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It’s been a couple of months since my last post – no, I haven’t given up on the blog, things have just slowed down to the point where I thought I would wait until I had few interesting titbits to post rather than multiple small posts.

Largs

Around the time of my last post was also the time of the last show (for us) of the 2013 season. Largs came and went and was excellent fun, a friend and suited up in full 13th century gear, got right next to the crowd (yes we were being show offs, tarts and any number of other derogatory words) and beat seven bells out of each other! Two handed and hand-and-a-half swords everywhere and lots of huge meaty thwacks! Great Fun! šŸ˜€

However, being on the Viking’s side, I was the bad guy and so ultimately I allowed myself to die horribly right next to the ropes. As it was, after a few minutes of giant ringing blows on helmets, shields and bodies I was finished with damn fine shot to the guts followed by a sword through the eye (note to my mother: this wasn’t real and I still have two eyes). As the crowd cheered, gasped and son on I collapsed to the floor scream and lay twitching, trying my best to give and accurate rendition of what happens when you drive 8 inches of steel into the centre of the human nervous system. Apparently it worked as quite a few of the crowed were concerned that I was still twitching after a few minutes. After the battle there was the usual awesome fireworks display and a great time was had by all!

Roman Artefacts

Recently my crafting speed has slowed somewhat due to the weather (outdoor shed + cold weather = not much work gets done) but I have not stopped completely. I have further added to my collection of Roman artefacts by turning a spindle shaft on the lathe and making some decorated weaving tablets.

roman tablets

The tablet on the left is based on a find from Maastricht and the one on the right on a find from Alcester.

spindle

This spindle is based on a find from London.

I have also been looking into turning a range of Roman hairpins and some bone hinges as I would rather like to make small box complete with a fully working hinge.

Early Medieval Artefacts

Only a few new Viking and Saxon items have been made recently. I have acquired a rather large pile of research material and am still working through it, so I have spent a lot more time researching things to make than I have actually making them! Among the various plain needles and pins though is one particular item I rather like – a decorated bone lucet from London. Lucets are known throughout the Saxon and Viking world (see previous post) and are an awful lot more authentic and accurate for the period than the so called “trollen” wheels (also see previous post šŸ™‚ ) but you see hardly any accurate ones around, just wooden “Y” shaped lucets (which are much later). So, with this in mind I decided to make a proper bone lucet and as the example from London is nicely decorated I used that as the inspiration. The decoration in the original was also coloured with a red/orange pigment, so for this example an appropriate looking paint was used, but it does offer an interesting opportunity to experiment with various period paints recipes (I am thinking possibly something involving ochre and egg).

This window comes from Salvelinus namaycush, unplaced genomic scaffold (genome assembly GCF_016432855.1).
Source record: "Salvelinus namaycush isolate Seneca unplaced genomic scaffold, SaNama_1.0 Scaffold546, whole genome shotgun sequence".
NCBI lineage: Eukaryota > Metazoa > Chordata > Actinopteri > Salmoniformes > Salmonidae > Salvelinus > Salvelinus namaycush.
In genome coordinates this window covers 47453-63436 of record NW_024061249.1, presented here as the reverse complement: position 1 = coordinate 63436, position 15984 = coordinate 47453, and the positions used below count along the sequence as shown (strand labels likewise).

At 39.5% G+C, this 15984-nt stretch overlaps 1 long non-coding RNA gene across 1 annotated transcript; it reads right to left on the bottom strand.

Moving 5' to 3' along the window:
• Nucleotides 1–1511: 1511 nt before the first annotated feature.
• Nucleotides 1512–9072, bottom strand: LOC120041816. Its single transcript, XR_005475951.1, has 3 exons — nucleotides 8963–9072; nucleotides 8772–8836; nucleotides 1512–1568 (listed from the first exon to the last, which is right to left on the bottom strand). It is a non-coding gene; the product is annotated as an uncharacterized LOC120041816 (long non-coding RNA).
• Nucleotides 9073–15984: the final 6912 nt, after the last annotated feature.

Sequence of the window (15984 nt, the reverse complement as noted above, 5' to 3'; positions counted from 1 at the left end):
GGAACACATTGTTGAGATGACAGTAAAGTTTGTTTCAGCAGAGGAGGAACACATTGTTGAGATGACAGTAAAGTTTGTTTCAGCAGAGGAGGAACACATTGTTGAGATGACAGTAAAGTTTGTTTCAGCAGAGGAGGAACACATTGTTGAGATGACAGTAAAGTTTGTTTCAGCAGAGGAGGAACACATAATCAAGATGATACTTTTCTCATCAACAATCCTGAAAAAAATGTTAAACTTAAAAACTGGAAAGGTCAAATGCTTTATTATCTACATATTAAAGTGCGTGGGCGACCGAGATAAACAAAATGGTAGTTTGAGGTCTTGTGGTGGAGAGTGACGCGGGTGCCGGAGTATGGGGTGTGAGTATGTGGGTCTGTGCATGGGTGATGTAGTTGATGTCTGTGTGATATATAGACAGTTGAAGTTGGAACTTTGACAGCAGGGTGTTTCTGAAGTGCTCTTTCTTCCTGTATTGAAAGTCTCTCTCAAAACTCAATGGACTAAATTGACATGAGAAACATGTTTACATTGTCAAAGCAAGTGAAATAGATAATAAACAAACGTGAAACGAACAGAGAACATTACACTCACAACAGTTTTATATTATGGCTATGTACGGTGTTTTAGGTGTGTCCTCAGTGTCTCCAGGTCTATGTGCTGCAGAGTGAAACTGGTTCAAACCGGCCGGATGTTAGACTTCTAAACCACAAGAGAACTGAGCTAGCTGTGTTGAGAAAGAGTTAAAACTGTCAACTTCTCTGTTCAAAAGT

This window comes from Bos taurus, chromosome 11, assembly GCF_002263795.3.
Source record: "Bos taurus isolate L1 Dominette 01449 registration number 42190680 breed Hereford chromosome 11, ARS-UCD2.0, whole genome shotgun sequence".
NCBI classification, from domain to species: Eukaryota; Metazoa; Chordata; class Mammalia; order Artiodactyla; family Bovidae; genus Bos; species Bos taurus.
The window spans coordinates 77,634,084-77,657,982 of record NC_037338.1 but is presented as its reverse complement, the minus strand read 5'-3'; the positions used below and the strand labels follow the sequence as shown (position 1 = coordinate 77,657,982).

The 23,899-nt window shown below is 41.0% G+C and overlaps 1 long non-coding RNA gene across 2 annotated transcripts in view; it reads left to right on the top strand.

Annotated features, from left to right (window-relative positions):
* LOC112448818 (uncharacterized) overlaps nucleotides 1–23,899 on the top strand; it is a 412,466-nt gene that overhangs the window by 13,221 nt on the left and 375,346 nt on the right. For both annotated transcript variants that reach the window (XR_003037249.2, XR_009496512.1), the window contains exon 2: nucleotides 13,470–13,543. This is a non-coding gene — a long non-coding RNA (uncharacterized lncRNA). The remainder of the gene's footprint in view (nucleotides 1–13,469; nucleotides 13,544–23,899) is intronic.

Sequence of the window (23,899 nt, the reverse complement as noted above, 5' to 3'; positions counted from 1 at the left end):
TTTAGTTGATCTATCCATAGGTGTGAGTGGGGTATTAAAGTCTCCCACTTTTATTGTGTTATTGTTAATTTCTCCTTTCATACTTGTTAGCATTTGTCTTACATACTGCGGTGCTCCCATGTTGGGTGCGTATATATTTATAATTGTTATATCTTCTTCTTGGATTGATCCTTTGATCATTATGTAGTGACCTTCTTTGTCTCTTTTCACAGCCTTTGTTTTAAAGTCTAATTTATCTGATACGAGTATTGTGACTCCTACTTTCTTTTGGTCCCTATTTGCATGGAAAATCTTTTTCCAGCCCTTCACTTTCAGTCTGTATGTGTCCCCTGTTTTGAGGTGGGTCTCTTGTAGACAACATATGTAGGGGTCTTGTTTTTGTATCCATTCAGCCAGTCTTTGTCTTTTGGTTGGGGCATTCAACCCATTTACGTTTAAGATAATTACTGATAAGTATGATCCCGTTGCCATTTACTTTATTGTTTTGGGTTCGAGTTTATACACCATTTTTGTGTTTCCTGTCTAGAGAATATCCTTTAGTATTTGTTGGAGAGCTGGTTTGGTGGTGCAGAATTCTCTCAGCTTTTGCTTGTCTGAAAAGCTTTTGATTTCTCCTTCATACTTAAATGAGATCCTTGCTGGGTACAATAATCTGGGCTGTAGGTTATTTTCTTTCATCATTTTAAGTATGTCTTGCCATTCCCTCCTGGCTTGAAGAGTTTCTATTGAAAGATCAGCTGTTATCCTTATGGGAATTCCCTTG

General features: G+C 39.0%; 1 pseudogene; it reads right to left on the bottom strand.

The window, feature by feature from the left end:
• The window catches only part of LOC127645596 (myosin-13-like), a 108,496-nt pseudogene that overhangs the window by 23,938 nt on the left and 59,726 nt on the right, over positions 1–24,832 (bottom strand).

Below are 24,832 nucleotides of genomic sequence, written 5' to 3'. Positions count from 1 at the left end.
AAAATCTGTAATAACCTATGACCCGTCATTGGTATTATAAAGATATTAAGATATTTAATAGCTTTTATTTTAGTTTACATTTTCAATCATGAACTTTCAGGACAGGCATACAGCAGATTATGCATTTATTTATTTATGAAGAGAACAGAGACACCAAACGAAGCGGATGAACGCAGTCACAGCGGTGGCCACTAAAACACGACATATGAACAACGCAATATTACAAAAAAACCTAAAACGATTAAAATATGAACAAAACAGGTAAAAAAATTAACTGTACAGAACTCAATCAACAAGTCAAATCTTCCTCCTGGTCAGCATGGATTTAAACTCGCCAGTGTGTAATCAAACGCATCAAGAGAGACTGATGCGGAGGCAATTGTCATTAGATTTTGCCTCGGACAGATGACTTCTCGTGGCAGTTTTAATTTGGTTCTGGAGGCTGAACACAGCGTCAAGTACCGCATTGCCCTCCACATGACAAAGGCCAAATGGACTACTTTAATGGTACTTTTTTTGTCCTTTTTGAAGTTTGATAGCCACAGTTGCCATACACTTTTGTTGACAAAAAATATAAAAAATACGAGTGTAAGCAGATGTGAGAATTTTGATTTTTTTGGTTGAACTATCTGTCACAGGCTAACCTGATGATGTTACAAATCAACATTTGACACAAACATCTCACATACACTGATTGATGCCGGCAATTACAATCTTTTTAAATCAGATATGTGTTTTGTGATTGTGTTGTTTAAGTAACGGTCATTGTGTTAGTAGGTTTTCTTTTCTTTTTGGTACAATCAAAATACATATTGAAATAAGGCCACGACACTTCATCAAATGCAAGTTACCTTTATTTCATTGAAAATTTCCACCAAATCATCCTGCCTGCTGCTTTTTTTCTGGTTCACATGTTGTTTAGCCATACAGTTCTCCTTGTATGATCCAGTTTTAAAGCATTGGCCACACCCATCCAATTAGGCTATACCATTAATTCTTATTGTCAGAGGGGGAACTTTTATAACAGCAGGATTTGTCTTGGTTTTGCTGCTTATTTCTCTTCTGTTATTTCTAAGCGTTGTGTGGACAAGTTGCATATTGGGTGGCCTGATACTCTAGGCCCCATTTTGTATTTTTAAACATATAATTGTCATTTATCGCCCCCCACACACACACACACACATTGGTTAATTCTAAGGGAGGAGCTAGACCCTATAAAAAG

saxon lucet

Late Saxon decorated lucet from London.

Expanding the display for next year

While my collection of artefacts to display to the public is coming along quite nicely, I think the setup as a whole needs some rearranging. After looking at what our society is attempting to portray and what we actually show the public, I have decided we are going about it the wrong way.

Due to necessity we all operate out of tents – after all we couldn’t very easily transport an entire village of real buildings with us. However, within each of those tents you have women spinning and weaving, people like myself performing various crafts and so on. The implication there is that we are actually doing what we would normally be doing on a day to day basis in a settlement. Loose ideas like we represent the encampment of an army and such are thrown around but they are not really accurate – why would an army camp have posh women spinning, a man making bone pins and someone else illustrating illuminated manuscripts? My take on it is more that we are demonstrating day to day but in tents not houses, therefore I am going to try and make my entire display represent the inside of a workshop as you would see it when walking down the street in Hamwic, Jorvik etc.

This means I need some proper work benches and accompanying gubbins such as a bow lathe and accurate vices. If possible I am also going to try and make a few appropriate props to make it feel more like a settled workshop – a couple of things to lay on the ground that look like the tops of bone soaking or waste pits and so on. I used to make small ones for wargaming that looked like deep pits and craters on a flat tabletop, so I just need to expand the idea somewhat to make it look like deep bone filled pits on flat grass! Hopefully by the start of next season I should be able to put on a display that really shows the inside of a Early Medieval boneworker’s workshop but inside a tent rather than a building. The next step would then be a collapsible wooden building and a van to carry it in! šŸ™‚

Finally….

The last thing I have been working on, and the one that seems to take up the most time is getting a bigger online presence. So far this has entailed making a Facebook page for Halldor’s Boneworking (https://www.facebook.com/hmBoneworking) and putting together a website (still under construction). Both of these will showcase the various items that I make, all handily separated in various periods and types.

Hopefully my next post will be sooner than two months,

Halldor

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